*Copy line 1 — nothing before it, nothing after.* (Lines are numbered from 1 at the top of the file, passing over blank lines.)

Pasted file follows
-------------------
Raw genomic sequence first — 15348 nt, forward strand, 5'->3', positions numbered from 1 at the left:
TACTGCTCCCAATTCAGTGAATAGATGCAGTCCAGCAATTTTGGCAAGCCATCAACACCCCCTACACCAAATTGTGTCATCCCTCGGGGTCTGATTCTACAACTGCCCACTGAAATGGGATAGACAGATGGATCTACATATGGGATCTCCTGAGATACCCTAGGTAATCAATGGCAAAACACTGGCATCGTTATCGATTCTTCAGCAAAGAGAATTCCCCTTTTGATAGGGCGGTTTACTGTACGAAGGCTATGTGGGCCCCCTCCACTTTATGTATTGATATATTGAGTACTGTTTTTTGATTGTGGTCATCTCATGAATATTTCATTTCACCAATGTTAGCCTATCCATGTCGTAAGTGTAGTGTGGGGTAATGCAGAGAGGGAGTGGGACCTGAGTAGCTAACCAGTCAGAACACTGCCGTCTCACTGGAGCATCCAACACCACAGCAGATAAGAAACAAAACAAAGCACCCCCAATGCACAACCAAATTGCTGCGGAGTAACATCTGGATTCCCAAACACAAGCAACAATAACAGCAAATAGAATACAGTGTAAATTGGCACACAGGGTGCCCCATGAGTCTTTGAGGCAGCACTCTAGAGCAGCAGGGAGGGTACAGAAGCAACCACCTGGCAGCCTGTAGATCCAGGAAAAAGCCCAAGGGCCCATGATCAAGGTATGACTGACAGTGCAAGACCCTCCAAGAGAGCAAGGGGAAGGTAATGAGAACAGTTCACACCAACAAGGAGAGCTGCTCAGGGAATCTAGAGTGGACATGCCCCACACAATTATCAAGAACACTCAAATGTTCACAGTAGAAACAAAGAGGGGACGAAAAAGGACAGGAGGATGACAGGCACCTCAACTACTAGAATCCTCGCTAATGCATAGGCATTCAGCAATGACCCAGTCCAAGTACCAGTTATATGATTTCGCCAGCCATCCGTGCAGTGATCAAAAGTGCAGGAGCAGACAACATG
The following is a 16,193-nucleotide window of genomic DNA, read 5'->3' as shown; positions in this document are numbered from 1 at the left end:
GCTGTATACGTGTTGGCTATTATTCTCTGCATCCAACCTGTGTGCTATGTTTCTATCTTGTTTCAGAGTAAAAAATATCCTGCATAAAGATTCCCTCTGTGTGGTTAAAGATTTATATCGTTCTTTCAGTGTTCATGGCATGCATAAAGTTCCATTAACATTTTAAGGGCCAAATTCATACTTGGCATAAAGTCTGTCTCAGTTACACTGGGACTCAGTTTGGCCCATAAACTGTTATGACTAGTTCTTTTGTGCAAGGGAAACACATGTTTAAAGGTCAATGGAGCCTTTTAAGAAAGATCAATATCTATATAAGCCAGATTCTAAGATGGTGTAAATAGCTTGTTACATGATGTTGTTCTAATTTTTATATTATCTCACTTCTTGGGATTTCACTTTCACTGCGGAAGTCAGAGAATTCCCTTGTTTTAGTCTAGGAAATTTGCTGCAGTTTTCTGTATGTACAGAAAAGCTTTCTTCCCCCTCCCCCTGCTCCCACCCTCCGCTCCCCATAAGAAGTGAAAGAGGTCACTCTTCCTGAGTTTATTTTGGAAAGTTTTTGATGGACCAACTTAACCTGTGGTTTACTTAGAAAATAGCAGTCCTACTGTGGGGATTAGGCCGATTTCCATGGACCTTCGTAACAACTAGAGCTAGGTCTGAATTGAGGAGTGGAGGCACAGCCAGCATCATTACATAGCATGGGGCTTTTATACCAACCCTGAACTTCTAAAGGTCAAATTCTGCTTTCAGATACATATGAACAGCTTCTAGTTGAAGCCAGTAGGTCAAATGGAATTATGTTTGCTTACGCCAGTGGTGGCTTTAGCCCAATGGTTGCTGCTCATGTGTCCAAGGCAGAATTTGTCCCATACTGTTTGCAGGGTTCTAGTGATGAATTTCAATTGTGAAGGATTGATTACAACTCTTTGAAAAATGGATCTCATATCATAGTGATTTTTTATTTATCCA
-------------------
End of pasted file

Raw genomic sequence first — 15348 nt, forward strand, 5'->3', positions numbered from 1 at the left: